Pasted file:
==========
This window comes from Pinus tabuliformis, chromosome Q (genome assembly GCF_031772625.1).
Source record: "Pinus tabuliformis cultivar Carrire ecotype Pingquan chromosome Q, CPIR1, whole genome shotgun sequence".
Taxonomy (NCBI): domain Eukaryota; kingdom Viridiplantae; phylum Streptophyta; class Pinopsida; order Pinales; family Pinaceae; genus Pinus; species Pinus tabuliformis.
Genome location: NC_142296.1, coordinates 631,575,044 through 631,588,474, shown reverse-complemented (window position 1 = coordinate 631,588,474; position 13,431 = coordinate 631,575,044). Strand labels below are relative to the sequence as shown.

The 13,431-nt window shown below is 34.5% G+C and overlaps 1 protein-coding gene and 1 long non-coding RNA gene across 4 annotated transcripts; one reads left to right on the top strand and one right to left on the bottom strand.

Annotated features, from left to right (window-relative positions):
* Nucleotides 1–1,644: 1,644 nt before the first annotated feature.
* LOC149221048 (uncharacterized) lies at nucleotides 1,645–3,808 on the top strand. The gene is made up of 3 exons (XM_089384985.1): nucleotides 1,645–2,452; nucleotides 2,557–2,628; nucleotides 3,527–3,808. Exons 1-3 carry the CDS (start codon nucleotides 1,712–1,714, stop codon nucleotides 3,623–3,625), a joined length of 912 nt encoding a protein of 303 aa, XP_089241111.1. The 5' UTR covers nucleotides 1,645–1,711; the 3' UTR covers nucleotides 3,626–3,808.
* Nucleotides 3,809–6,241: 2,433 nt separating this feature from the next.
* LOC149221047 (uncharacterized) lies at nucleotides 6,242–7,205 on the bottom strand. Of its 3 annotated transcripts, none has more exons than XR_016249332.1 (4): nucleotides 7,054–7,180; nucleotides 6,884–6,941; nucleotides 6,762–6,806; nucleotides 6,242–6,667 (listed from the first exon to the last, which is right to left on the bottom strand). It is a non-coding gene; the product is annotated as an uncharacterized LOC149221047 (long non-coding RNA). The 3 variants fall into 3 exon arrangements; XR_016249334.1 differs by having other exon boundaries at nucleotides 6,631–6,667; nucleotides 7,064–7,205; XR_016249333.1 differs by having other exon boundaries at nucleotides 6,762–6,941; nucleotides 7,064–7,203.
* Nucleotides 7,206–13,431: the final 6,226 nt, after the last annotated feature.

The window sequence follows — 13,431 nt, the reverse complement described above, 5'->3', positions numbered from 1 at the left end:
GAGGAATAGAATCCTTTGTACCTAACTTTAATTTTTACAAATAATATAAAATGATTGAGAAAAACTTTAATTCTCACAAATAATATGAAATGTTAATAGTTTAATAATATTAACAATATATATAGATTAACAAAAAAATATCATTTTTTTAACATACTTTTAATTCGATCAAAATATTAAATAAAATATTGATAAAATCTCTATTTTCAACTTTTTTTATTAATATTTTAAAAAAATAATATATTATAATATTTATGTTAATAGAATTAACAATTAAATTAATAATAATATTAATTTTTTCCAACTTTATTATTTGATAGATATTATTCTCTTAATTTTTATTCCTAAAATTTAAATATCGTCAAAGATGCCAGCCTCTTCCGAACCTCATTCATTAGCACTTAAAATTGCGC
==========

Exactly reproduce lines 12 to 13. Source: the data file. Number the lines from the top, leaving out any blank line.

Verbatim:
The window sequence follows — 13,431 nt, the reverse complement described above, 5'->3', positions numbered from 1 at the left end:
GAGGAATAGAATCCTTTGTACCTAACTTTAATTTTTACAAATAATATAAAATGATTGAGAAAAACTTTAATTCTCACAAATAATATGAAATGTTAATAGTTTAATAATATTAACAATATATATAGATTAACAAAAAAATATCATTTTTTTAACATACTTTTAATTCGATCAAAATATTAAATAAAATATTGATAAAATCTCTATTTTCAACTTTTTTTATTAATATTTTAAAAAAATAATATATTATAATATTTATGTTAATAGAATTAACAATTAAATTAATAATAATATTAATTTTTTCCAACTTTATTATTTGATAGATATTATTCTCTTAATTTTTATTCCTAAAATTTAAATATCGTCAAAGATGCCAGCCTCTTCCGAACCTCATTCATTAGCACTTAAAATTGCGC